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Golf Australia Express : GA Express 208
It’s not a stretch to suggest Olympic golf has the potential to become the pinnacle of the women’s game. That’s not to disparage the LPGA’s five majors in any way, however Park – a seven- time major winner and former world No.1 – knows exactly where it fits among her long list of achievements: at the top. “I’ve won majors, but I haven’t won a gold medal,” she said. “There’s nothing I would want to change.” “I’m never going to take it off,” she said of the latest addition to her trophy cabinet. “I might have to shower with it. I know it doesn’t rust.” Australia’s Su Oh, who looked a potential medal winner until a disappointing double-bogey on the 13th hole, echoed the overwhelming and almost universal sentiments from the players who took part in Rio. “Before I came, I thought I’d play like it was any other tournament, but when I got to the village and saw the other athletes, I realised it was not just another tournament,” Oh said. The men might have been late to the party, but the women gave Olympic golf their seal of approval long before the turnstiles opened at Rio’s Olympic Golf Club, by virtue of the fact that almost every one of the world’s top players made themselves available for the event. It’s future beyond the 2020 Games might be unclear, but the women’s golf tournament is on the fast-track to becoming what the Masters is to the men’s game. Many of the players would probably tell you it’s already there. E “BEFORE I CAME, I THOUGHT I’D PLAY LIKE IT WAS ANY OTHER TOURNAMENT, BUT WHEN I GOT TO THE VILLAGE AND SAW THE OTHER ATHLETES, I REALISED IT WAS NOT JUST ANOTHER TOURNAMENT.”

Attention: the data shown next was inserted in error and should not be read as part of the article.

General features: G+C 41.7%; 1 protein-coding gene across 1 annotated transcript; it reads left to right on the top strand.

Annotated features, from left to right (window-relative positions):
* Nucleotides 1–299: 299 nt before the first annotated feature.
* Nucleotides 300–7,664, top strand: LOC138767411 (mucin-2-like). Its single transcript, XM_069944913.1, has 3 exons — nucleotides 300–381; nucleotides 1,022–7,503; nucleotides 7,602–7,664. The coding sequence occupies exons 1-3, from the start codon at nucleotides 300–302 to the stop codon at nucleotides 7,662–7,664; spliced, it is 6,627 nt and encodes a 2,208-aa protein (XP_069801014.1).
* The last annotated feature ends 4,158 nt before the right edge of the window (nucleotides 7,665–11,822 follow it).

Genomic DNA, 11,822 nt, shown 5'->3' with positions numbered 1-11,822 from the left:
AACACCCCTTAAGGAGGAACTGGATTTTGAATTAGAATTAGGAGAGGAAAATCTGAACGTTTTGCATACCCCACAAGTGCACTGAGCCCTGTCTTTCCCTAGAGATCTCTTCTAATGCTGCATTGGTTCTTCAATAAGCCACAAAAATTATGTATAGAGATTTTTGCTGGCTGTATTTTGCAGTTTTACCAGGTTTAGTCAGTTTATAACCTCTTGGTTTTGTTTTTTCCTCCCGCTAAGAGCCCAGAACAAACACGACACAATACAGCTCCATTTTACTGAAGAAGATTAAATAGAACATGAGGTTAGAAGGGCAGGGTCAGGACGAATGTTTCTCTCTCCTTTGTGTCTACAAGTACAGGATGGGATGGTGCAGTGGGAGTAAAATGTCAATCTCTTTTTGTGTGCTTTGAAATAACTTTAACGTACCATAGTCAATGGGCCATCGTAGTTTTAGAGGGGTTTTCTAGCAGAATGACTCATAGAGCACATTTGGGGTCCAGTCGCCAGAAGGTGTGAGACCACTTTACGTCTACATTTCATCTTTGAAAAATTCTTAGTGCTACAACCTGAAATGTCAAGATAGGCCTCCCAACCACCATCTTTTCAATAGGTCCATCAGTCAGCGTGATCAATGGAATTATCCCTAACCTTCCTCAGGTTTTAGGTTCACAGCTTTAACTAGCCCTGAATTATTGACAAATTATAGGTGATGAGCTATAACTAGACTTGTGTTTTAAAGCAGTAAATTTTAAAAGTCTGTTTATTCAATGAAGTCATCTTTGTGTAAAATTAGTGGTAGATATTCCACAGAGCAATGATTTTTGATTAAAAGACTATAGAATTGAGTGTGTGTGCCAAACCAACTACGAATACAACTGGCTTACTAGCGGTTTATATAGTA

GA Express 207
GA Express 209